And Stephanie remembered a time, a time not long after the wedding and the business in the bathroom behind the church. He’d surprised her with a trip to Rome for the honeymoon, a hotel blocks from the Coliseum. They never did see the ruins, just the inside of a hotel room, the bed sheets tangled and love-made. They only left for wine and blocks of cheese they sliced on top of blue-skied tourist magazines and a book on the Pantheon. How it seemed so certain then, the happiness of it all.
She was unsure when she’d changed. It was before the sickness, or at least she felt as though it may have been. The “Goddamn-it Brian’s,” and the imperceptible pull-aways when he reached out to touch her. Small instances. Passing each other in the kitchen, her skin crawling when he moved in for a kiss. Especially during the times she did not recognize him.
She could trace the beginning of it to a rolling of her eyes. This one simple act. She remembered how it had come out of nowhere. A party with friends and Brain talking in that way he did, all hands and theatrics. And then that old tired joke where everyone laughed and how she no longer found it funny.
Stephanie stood at the kitchen counter, her stance rickety and frail. She pulled a single mug from the cupboard and poured herself a cup of fresh coffee. She thought of Brian and how he enjoyed a simple coffee with a splash of cream, and how she was no longer willing to give even that.
Brian knew she’d had an affair, just after the diagnosis when their whole life seemed in turmoil. He’d found a bag in the trunk of her car, the car she had ordered him to “just fucking get fixed,” and then added, “Do you want me to die sooner?” This bag, brown and innocent. He’d gone into the trunk to show the mechanic the problem, one of the many problems with that car, the issue with the tail-light unfixed for years.
And there, a brown shopping bag with looped handles crumpled in the back of the trunk-lingerie, pink and most definitely used. The mechanic’s comment as Brian held the garments in his hand, “Wish my wife would get a pair of those,” and how it had taken a few moments for Brian to realize to whom those actually belonged.
In front of the mirror, razor in his hand, streaks of shaving cream down his face, he thought back to how he’d not said anything. How he hadn’t wanted to upset her during that horrible time. If that was what she needed, he thought then, who was he to say otherwise.
She’d planted the underwear on purpose. Yes, if she remembered the events correctly, that was what came next. She hadn’t the strength for a real affair then and certainly not now, but the feeling of planting that lingerie, the premeditated fashion in which she’d worn it for days before stuffing it into that bag. It had given her purpose at a time when purpose was all but gone. And he’d not said a thing, and she’d rolled her eyes then too. Brian’s sappy white-collar smile when she’d asked about the fixes on the car. And how he’d stood there, his hair a tired mess. And how Stephanie had had that feeling, that push to say horrible things, that feeling of laying into the only person you had left, and how it made her feel invincible.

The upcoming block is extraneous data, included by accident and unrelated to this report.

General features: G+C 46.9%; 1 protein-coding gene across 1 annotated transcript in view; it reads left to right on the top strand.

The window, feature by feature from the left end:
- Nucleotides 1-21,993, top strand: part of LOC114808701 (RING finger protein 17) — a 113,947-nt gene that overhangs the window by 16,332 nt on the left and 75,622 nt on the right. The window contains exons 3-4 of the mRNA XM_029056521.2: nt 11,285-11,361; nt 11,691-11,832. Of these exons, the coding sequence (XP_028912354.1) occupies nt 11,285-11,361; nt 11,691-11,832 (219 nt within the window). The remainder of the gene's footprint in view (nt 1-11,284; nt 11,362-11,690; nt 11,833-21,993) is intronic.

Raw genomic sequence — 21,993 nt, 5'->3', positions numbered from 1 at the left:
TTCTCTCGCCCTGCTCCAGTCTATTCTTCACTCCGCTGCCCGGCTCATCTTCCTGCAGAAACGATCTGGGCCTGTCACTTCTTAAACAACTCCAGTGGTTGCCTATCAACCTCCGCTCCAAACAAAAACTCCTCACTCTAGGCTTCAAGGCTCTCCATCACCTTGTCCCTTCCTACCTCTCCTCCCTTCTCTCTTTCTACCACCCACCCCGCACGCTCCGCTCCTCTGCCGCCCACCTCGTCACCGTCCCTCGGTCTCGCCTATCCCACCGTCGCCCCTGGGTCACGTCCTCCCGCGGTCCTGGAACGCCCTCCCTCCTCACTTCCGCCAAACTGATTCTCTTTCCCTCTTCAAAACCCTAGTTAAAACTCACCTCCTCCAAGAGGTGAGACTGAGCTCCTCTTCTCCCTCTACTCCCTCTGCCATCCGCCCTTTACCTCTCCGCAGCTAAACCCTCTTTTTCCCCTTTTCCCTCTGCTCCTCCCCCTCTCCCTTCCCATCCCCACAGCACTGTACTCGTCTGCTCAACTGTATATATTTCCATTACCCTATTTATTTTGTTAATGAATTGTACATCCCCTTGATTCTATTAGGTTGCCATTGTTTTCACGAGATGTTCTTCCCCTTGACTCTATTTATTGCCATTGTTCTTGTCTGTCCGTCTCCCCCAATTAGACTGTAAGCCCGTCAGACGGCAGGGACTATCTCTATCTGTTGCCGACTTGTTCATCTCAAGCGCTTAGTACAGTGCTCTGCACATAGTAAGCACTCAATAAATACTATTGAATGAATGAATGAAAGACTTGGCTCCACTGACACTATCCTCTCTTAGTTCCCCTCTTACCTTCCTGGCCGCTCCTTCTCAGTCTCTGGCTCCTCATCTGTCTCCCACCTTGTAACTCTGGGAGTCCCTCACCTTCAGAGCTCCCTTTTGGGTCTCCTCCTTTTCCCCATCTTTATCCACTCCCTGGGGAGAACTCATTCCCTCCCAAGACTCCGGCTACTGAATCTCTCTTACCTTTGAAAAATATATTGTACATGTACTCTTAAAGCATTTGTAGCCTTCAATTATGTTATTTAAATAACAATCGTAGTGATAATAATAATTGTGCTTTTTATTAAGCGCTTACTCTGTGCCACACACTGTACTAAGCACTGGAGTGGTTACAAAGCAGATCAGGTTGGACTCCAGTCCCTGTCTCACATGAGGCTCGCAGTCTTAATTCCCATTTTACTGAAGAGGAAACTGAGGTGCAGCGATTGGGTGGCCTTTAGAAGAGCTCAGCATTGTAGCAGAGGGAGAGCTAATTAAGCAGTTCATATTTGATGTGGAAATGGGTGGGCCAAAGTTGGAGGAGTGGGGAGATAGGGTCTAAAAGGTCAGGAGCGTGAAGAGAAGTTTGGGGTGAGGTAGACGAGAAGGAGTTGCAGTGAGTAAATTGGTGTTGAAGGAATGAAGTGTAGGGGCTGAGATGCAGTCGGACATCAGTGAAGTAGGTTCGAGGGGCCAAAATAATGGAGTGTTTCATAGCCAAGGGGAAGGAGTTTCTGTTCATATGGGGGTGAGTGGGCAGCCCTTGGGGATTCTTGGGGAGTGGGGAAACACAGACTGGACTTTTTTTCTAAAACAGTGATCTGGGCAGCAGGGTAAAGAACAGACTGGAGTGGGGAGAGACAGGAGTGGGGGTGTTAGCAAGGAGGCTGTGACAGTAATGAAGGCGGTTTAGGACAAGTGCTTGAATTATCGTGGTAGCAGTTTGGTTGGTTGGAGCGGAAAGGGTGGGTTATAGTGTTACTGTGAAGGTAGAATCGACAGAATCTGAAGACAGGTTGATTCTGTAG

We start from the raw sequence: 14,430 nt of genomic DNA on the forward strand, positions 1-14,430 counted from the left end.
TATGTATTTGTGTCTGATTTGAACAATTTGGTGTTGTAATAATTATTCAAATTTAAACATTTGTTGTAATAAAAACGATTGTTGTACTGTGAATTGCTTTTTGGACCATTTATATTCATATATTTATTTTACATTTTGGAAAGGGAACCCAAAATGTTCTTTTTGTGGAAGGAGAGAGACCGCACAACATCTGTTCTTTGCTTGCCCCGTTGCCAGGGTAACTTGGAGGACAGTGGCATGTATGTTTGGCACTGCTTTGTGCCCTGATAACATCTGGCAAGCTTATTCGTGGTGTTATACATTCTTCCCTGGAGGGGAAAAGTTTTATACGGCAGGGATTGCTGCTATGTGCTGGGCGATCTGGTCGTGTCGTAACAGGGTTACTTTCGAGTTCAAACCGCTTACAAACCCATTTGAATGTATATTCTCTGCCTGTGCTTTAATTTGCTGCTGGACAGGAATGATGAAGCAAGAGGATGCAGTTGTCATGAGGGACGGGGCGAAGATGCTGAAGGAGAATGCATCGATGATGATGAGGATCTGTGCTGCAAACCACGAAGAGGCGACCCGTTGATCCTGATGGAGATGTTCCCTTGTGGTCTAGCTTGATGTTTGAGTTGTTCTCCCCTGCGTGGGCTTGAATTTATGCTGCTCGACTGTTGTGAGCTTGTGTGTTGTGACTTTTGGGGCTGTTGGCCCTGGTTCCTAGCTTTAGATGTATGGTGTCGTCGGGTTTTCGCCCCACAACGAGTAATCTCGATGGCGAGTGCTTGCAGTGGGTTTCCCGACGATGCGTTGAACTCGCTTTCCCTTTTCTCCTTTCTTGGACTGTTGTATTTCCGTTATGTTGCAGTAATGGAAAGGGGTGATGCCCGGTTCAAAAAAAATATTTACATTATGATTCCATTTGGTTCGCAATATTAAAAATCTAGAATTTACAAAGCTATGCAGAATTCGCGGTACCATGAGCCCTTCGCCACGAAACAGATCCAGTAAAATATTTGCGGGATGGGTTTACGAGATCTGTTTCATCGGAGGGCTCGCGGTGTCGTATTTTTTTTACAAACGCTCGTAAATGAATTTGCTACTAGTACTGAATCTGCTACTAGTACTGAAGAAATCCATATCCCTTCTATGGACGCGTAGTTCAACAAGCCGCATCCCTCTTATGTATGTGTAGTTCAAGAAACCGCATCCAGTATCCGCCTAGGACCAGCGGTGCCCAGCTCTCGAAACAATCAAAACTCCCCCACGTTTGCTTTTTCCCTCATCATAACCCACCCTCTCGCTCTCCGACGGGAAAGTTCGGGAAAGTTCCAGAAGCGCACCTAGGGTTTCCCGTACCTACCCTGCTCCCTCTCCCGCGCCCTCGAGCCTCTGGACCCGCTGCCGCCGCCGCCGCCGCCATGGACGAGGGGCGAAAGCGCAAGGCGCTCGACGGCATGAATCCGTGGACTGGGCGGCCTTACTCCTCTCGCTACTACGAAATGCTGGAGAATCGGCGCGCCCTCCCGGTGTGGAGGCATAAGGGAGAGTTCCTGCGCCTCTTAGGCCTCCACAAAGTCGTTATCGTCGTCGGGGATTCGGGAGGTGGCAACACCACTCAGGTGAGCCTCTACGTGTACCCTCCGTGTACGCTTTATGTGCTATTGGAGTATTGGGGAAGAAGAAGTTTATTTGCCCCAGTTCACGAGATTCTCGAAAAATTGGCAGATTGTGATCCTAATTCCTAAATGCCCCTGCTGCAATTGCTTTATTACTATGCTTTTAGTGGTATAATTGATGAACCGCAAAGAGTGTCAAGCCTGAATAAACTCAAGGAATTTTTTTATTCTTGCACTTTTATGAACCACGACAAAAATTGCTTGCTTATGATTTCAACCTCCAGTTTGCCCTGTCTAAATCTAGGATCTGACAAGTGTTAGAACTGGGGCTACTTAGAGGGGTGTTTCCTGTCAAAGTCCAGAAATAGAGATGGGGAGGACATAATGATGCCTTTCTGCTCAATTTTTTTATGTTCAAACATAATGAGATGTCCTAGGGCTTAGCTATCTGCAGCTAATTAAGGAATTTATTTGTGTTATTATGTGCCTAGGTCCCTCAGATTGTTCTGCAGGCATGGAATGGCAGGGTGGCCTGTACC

And there was Stephanie’s friend, Heidi. A girlfriend, a maid of honor. Heidi was there until that day over lunch. The lunch when Stephanie had filled her in on the lingerie and the business with the trunk of the car.
“You did what?” Heidi asked, in case she hadn’t heard correctly.
“I wore them for two days beforehand,” said Stephanie, smiling.
“Are you taking your medication?” said Heidi. “You’re not thinking straight.”
“You’re not the one dying.”
And so it was, the last time she’d seen Heidi. Stephanie’s calls and emails unanswered, tear-tinged evenings in front of the TV over the loss of a friend. Stephanie unable to remember the circumstances behind Heidi’s vanishing.
“You should apologize,” said Brian.
“To who? For what?” said Stephanie.
Brian pulled on his pants, he could hear Stephanie in the kitchen, the sound of her robe dragging undone across the living room floor as she walked to the couch. He took time finding a shirt, something pressed and perfect, something Jessica would enjoy.
“I have a list,” Stephanie yelled from the living room, her voice cracking toward the end.
Brian walked into the kitchen, the living room couch visible from the sink. “You have a what?” he said.
“You heard me,” she said.
Brian walked to the couch and took the list.
Stephanie knew he had given up long ago. When was it? Probably after the runaway. “The Escape,” as Brian had called it. And how they’d found her down by the river, her clothes off and shivering. The police with the questions and how she’d told them it had been Brian. The entire story of his taking her clothes and how he’d pulled over and said, “Just get out.” And how it had all been a lie. A glorious lie with all the perfect tentacles that made a good lie great. Nearly perfect this lie, were it not for her illness and the records to prove her unreliability. The dementia that came with this whole mess like a bag of hammers. A calling card for the truth. And how, with the police in the living room, blankets wrapped around her like a cocoon, she’d seen Brian crack. His face in his hands. No more gestures. No moretheatrics. No more jokes. She’d won and was happy.
And now, on the couch, Brian with the list in his hand, Stephanie remembered that day and how she’d looked at the police officers, tears in her eyes. How she had turned away from Brian and pulled the blankets tight around herself. And how, seconds later, she’d forgotten exactly what it was she had been so happy about.
Chris Tarry is a Brooklyn based fiction writer and musician. His work has appeared in The LiteraryReview, The G.W. Review, PANK, The Drunken Boat, Opium Magazine, Monkeybicycle, and elsewhere. Chris is also a three-time Juno Award winner (the Canadian Grammy), and one of North America’s most distinguished jazz bassists. His most recent book Rest of the Story, is a collection of short fiction and jazz album rolled into one. www.christarry.com
Love Story was published in our Summer 2011 issue,The Rat’s Nest.